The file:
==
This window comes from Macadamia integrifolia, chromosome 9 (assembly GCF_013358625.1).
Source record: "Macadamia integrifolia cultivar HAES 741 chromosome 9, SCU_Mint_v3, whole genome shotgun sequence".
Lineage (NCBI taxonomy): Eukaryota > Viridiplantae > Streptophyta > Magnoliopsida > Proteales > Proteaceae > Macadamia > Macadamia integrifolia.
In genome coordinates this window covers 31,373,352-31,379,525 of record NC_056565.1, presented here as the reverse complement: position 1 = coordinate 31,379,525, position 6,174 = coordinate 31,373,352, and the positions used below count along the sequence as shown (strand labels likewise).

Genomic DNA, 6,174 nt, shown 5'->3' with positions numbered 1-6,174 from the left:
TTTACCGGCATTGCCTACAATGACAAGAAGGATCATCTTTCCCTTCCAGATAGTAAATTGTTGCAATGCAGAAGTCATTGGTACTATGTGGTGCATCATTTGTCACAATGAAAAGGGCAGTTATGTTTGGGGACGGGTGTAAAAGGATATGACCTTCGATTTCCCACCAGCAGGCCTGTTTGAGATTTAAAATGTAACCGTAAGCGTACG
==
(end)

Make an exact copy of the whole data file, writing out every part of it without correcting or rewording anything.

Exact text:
This window comes from Macadamia integrifolia, chromosome 9 (assembly GCF_013358625.1).
Source record: "Macadamia integrifolia cultivar HAES 741 chromosome 9, SCU_Mint_v3, whole genome shotgun sequence".
Lineage (NCBI taxonomy): Eukaryota > Viridiplantae > Streptophyta > Magnoliopsida > Proteales > Proteaceae > Macadamia > Macadamia integrifolia.
In genome coordinates this window covers 31,373,352-31,379,525 of record NC_056565.1, presented here as the reverse complement: position 1 = coordinate 31,379,525, position 6,174 = coordinate 31,373,352, and the positions used below count along the sequence as shown (strand labels likewise).

Genomic DNA, 6,174 nt, shown 5'->3' with positions numbered 1-6,174 from the left:
TTTACCGGCATTGCCTACAATGACAAGAAGGATCATCTTTCCCTTCCAGATAGTAAATTGTTGCAATGCAGAAGTCATTGGTACTATGTGGTGCATCATTTGTCACAATGAAAAGGGCAGTTATGTTTGGGGACGGGTGTAAAAGGATATGACCTTCGATTTCCCACCAGCAGGCCTGTTTGAGATTTAAAATGTAACCGTAAGCGTACG